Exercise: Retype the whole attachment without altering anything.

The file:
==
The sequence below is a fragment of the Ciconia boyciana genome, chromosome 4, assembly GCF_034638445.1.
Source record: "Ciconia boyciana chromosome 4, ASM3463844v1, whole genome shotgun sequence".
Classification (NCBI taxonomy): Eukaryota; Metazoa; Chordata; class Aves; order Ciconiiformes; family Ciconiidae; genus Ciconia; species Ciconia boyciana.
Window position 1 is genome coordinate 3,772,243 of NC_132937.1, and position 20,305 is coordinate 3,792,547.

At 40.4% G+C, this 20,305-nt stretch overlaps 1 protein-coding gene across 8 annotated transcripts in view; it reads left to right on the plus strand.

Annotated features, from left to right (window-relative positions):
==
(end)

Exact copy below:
The sequence below is a fragment of the Ciconia boyciana genome, chromosome 4, assembly GCF_034638445.1.
Source record: "Ciconia boyciana chromosome 4, ASM3463844v1, whole genome shotgun sequence".
Classification (NCBI taxonomy): Eukaryota; Metazoa; Chordata; class Aves; order Ciconiiformes; family Ciconiidae; genus Ciconia; species Ciconia boyciana.
Window position 1 is genome coordinate 3,772,243 of NC_132937.1, and position 20,305 is coordinate 3,792,547.

At 40.4% G+C, this 20,305-nt stretch overlaps 1 protein-coding gene across 8 annotated transcripts in view; it reads left to right on the plus strand.

Annotated features, from left to right (window-relative positions):